Saturday, April 10, 2010

Book-A-Day 2010 # 66 (4/10) -- DC: The New Frontier by Darwyn Cooke with Dave Stewart

I'm finding it hard to decide precisely how to describe DC: The New Frontier -- is it more "nostalgia porn" or "continuity porn?" True, the story it tells isn't in real continuity -- that ever-moving target that takes up so much of the lives of so many sad overgrown boys -- but its pleasures lie almost exclusively in reveling in newly-told adventures of old characters, and in seeing those characters done right, as they say. "Right," in this context, is a complex mix of their original childish simplicity and pseudo-iconic standard traits overlaid with a modern sensibility, writing that doesn't embarrass itself, and art that appears retro without actually aping any of the comics styles from the era it depicts.

New Frontier, most of those underwear-pervert fans would say, does it "right" -- the heroes are suitably heroic, and the obstacles they face seem to have a nodding acquaintance with the real world, though, in the end, it's all about ganging up to fight a giant space lizard. That last, of course, is a feature rather than a bug; superhero stories are supposed to be about a gang of characters -- all of whom those fans already know, though they secretly prefer if they have to figure out the true identity of "Alan" or "Red" or "the Professor" themselves -- putting aside their difference Just This Once to battle something silly and utterly unrealistic.

I'm being harder on New Frontier than it deserves: this is a pleasant, mostly inoffensive piece of modern extruded comics with a look more stylish than most and a story that at least doesn't embarrass an adult to read it (until that giant space lizard appears). But its entire purpose is to showcase Cooke's early-'60s aesthetic in a story with as many DC characters from that era as can be shoehorned into the pages.

The story starts in 1945, in the waning days of WWII, on one of the most dependable of pulp-fiction cliches, an island where dinosaurs still live. But it rapidly moves forward from there, mostly taking place during the late '50s, and focusing primarily on Hal Jordan (mostly before he becomes Green Lantern) and "John Jones," the Martian Manhunter. The Barry Allen Flash is a secondary viewpoint character, as are Batman and Superman -- Wonder Woman shows up nearly as often, but, significantly, she's always seen through the eyes of one of the men, as women usually are in long-underwear comics.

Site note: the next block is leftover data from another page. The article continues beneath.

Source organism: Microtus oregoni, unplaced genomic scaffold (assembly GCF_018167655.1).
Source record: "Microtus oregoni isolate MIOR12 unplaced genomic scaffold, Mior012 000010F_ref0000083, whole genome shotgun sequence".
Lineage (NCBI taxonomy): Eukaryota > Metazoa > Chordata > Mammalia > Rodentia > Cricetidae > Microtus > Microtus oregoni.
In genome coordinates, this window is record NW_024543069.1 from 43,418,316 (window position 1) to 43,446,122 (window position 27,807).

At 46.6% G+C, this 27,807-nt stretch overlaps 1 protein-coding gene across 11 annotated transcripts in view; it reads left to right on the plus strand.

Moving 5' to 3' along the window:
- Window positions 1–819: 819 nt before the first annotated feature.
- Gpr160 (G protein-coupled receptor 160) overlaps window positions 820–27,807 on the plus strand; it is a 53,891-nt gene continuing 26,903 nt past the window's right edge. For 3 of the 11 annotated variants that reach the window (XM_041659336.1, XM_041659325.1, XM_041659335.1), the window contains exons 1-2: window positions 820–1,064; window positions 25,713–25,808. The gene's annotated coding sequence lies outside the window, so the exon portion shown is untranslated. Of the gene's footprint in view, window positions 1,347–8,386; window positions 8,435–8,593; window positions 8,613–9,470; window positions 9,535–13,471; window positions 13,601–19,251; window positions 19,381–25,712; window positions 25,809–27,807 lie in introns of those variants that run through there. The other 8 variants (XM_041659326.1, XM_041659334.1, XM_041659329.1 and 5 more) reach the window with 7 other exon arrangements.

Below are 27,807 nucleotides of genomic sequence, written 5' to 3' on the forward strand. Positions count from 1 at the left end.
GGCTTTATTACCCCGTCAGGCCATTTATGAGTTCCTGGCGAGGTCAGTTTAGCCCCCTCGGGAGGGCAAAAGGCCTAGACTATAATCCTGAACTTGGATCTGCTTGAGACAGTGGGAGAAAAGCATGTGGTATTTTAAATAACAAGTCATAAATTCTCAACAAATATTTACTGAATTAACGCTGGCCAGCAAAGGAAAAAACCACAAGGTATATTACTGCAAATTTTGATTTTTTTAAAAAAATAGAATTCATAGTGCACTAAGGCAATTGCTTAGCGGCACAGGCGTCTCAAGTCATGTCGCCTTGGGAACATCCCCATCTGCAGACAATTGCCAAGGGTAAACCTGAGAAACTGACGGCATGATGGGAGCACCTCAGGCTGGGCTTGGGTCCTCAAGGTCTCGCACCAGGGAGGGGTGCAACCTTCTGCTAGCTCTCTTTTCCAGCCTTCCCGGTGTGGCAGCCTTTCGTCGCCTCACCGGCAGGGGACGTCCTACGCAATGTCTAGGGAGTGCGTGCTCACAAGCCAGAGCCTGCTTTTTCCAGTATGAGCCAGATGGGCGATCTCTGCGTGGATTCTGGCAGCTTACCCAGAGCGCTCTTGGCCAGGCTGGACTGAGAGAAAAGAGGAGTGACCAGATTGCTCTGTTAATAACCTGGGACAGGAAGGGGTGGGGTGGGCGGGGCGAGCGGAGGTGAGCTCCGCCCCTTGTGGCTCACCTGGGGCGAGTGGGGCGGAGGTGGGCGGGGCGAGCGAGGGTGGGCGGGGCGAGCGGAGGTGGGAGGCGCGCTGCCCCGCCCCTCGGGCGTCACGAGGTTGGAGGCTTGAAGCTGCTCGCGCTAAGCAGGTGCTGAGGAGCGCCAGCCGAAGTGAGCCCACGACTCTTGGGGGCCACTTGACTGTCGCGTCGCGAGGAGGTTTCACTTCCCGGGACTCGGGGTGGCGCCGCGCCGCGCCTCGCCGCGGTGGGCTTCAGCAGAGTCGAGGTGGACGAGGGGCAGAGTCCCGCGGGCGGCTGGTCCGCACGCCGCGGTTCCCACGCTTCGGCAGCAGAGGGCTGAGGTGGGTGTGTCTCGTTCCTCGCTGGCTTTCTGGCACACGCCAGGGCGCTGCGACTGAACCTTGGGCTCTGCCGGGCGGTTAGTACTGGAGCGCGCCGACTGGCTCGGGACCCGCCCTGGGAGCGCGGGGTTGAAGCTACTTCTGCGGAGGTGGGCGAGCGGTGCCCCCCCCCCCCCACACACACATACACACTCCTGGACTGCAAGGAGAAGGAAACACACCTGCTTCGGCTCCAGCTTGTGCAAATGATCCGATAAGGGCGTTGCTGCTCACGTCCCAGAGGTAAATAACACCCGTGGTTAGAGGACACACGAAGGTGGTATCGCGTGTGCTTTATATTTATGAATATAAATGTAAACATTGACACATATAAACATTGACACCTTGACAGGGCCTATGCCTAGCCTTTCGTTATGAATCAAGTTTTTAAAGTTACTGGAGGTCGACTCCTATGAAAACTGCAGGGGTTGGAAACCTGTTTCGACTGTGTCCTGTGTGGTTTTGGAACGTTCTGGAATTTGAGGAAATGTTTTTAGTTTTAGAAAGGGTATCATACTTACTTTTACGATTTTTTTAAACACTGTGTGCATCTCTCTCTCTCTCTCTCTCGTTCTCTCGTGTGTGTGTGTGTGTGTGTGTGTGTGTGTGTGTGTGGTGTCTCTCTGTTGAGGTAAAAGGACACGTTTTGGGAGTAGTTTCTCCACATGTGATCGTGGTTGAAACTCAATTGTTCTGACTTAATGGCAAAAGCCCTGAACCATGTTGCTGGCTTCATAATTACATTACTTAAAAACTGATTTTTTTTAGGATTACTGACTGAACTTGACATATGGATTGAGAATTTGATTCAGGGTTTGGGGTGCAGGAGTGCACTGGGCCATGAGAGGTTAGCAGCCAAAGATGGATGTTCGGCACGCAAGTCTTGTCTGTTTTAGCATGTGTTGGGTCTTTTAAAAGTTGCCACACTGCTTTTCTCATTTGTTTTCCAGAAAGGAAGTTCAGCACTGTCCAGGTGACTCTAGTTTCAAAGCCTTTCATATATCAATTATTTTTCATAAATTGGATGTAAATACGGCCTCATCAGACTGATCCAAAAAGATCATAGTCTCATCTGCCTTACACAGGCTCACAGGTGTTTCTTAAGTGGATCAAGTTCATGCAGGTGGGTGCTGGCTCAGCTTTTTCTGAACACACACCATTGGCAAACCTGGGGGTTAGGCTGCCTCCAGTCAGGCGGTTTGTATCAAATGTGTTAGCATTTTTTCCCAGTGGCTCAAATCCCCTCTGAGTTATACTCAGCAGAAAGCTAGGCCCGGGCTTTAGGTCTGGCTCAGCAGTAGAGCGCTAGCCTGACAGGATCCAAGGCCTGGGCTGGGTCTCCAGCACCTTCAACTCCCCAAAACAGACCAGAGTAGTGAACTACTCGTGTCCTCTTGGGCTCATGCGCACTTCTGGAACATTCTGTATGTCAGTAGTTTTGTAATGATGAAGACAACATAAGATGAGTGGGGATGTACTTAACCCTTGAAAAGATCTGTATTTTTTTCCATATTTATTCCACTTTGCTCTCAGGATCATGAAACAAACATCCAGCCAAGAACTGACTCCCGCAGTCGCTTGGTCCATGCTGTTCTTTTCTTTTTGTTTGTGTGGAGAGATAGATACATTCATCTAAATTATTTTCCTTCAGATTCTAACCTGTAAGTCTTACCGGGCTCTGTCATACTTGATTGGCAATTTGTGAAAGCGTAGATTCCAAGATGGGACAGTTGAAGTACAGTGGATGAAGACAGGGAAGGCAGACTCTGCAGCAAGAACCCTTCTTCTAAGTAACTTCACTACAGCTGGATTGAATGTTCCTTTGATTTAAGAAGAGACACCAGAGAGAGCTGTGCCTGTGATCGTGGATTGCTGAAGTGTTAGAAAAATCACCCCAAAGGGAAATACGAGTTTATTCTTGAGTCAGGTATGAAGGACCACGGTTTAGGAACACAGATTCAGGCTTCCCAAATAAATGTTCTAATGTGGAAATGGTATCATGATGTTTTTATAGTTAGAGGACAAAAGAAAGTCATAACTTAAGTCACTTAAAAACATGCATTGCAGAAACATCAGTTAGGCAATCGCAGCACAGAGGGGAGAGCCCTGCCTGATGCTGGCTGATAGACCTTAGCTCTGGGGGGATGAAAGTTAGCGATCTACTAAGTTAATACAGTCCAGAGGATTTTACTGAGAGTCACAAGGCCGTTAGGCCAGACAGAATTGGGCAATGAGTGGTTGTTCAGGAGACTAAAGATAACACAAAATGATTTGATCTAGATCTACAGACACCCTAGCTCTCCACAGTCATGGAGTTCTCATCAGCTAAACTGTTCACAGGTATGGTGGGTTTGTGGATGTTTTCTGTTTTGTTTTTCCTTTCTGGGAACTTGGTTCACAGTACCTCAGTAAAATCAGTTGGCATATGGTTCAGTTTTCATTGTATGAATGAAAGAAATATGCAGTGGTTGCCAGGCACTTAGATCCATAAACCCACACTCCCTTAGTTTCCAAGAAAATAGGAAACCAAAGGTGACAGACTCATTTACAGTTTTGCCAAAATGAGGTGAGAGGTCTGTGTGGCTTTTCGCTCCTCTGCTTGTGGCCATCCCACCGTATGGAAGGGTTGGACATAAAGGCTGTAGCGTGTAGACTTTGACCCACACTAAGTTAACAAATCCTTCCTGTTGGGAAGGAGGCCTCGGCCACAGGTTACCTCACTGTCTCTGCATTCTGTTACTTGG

New Frontier is a story about McCarthyism that's demure enough never to mention the word -- or any real-world politics, for that matter. It does take a strong, principled stand against racism, showing supreme political courage...if it had been published in Selma in 1954, which of course it wasn't. The anti-racism material acts to allow the narrative to choke up its voice and to give the reader -- who, presumably, is at least much less of a racist than the KKK in 1959 -- something to pat himself on the back about. When it comes time to battle the giant lizard-island, though, there's no one with even a deep suntan to be seen.

But the real message of New Frontier is that of all modern big-company revisionist superheroes, from Powers to Marvels: that people with miraculous abilities are better than normal people, more moral, stronger, more interesting, and they deserve to be allowed to do whatever they want, because having great powers gives them a great tropism towards good. It's the precise opposite message to The Boys, but equally silly and cliched, but it's been beaten into the Wednesday Crowd by decades of stories that had to bend to the inexorable pressures of characters that simply must continue for as long as they were profitable.

So: this is a good superhero story, as superhero stories go. But it's morally simplistic, and horribly self-indulgent. And I'm glad that Cooke has moved on from the narrow fields of underwear perverts -- though, in his most recent project, he's still retelling someone else's '60s stories, so it's not as if he, or the general comic-shop audience, is willing to stray very far.

Book-A-Day 2010: The Epic Index
Listening to: Blonde Redhead - Heroine
via FoxyTunes

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